Based on the successes in the EUWP program, the Advanced Shipboard Desalination, Future Naval Capability Program will begin in 2010. Navy Surface Warfare Center Carderock Division, Ship Systems Engineering Station (NSWCCD-SSES), is a partner in this effort. According to Dave Nordham, a NSWCCD-SSES mechanical engineer, "Any sort of technology advancements we find for ships are directly applicable ashore and can be utilized by ever-increasing drought ridden areas."

Key partners in the EUWP program include NSWCCD-Philadelphia, U.S. Army Tank Automotive Research Development and Engineering Command, U.S. Bureau of Reclamation and the Naval Facilities Engineering Service Center´s Seawater Desalination Test Facility at Port Hueneme, Calif.


Story Source:

The above story is based on materials provided by Office of Naval Research. Note: Materials may be edited for content and length.


Cite This Page:

Office of Naval Research. "Desalination Technology Increases Naval Capabilities." ScienceDaily. ScienceDaily, 25 September 2009. <www.sciencedaily.com/releases/2009/09/090925115459.htm>.
Office of Naval Research. (2009, September 25). Desalination Technology Increases Naval Capabilities. ScienceDaily. Retrieved October 23, 2014 from www.sciencedaily.com/releases/2009/09/090925115459.htm
Office of Naval Research. "Desalination Technology Increases Naval Capabilities." ScienceDaily. www.sciencedaily.com/releases/2009/09/090925115459.htm (accessed October 23, 2014).

Share This



More Earth & Climate News

Thursday, October 23, 2014

Featured Research

from universities, journals, and other organizations


Featured Videos

from AP, Reuters, AFP, and other news services

San Diego Zoo's White Rhinos Provide Hope for the Critically Endangered Species

San Diego Zoo's White Rhinos Provide Hope for the Critically Endangered Species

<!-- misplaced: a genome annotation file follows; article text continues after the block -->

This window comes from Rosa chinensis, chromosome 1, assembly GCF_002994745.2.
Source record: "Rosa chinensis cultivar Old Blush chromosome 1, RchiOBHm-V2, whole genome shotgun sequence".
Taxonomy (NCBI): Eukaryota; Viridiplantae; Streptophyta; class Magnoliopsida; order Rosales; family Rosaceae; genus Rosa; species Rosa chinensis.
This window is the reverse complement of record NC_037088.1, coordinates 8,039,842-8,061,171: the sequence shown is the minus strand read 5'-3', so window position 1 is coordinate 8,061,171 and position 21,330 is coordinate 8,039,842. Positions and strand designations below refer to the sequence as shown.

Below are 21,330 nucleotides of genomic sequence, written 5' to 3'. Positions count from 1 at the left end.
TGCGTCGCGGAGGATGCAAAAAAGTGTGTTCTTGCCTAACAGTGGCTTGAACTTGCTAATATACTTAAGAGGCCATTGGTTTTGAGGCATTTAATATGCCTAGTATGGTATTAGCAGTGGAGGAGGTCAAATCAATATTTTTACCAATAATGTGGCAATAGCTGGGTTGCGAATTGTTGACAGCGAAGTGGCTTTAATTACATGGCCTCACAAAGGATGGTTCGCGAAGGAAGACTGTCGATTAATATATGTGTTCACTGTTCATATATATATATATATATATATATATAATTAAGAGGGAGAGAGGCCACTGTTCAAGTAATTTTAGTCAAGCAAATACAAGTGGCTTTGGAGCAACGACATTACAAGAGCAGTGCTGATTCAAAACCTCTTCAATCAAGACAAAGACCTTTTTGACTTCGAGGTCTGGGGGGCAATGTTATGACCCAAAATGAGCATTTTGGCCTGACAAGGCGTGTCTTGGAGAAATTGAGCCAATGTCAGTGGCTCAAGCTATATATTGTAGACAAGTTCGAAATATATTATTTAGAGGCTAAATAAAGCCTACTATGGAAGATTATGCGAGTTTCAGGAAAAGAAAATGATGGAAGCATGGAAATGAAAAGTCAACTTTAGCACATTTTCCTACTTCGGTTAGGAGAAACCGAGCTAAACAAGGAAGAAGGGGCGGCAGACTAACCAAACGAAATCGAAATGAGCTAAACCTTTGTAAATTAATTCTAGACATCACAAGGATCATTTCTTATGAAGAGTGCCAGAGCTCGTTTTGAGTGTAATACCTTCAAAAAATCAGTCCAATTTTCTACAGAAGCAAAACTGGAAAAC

Reuters - Light News Video Online (Oct. 22, 2014) — The pair of rare white northern rhinos bring hope for their species as only six remain in the world. Elly Park reports. Video provided by Reuters
Powered by NewsLook.com
Trick-or-Treating Banned Because of Polar Bears

Trick-or-Treating Banned Because of Polar Bears

Buzz60 (Oct. 21, 2014) — Mother Nature is pulling a trick on the kids of Arviat, Canada. As Mara Montalbano (@maramontalbano) tells us, the effects of global warming caused the town to ban trick-or-treating this Halloween. Video provided by Buzz60
Powered by NewsLook.com
Traditional Farming Methods Gaining Ground in Mali

Traditional Farming Methods Gaining Ground in Mali

AFP (Oct. 20, 2014) — He is leading a one man agricultural revolution in Mali - Oumar Diatabe uses traditional farming methods to get the most out of his land and is teaching others across the country how to do the same. Duration: 01:44 Video provided by AFP
Powered by NewsLook.com
How Detroit's Money Woes Led To U.N.-Condemned Water Cutoffs

How Detroit's Money Woes Led To U.N.-Condemned Water Cutoffs

Newsy (Oct. 20, 2014) — The United Nations says water is a human right, but should it be free? Detroit has cut off water to residents who can't pay, and the U.N. isn't happy. Video provided by Newsy
Powered by NewsLook.com

Search ScienceDaily

Number of stories in archives: 140,361

Find with keyword(s):
 
Enter a keyword or phrase to search ScienceDaily for related topics and research stories.

Save/Print:
Share:  

Breaking News:

Strange & Offbeat Stories

 

Plants & Animals

Earth & Climate

Fossils & Ruins

In Other News

... from NewsDaily.com

Science News

Health News

Environment News

Technology News



Save/Print:
Share:  

Free Subscriptions


Get the latest science news with ScienceDaily's free email newsletters, updated daily and weekly. Or view hourly updated newsfeeds in your RSS reader:

Get Social & Mobile


Keep up to date with the latest news from ScienceDaily via social networks and mobile apps:

Have Feedback?


Tell us what you think of ScienceDaily -- we welcome both positive and negative comments. Have any problems using the site? Questions?
Mobile iPhone Android Web
Follow Facebook Twitter Google+
Subscribe RSS Feeds Email Newsletters
Latest Headlines Health & Medicine Mind & Brain Space & Time Matter & Energy Computers & Math Plants & Animals Earth & Climate Fossils & Ruins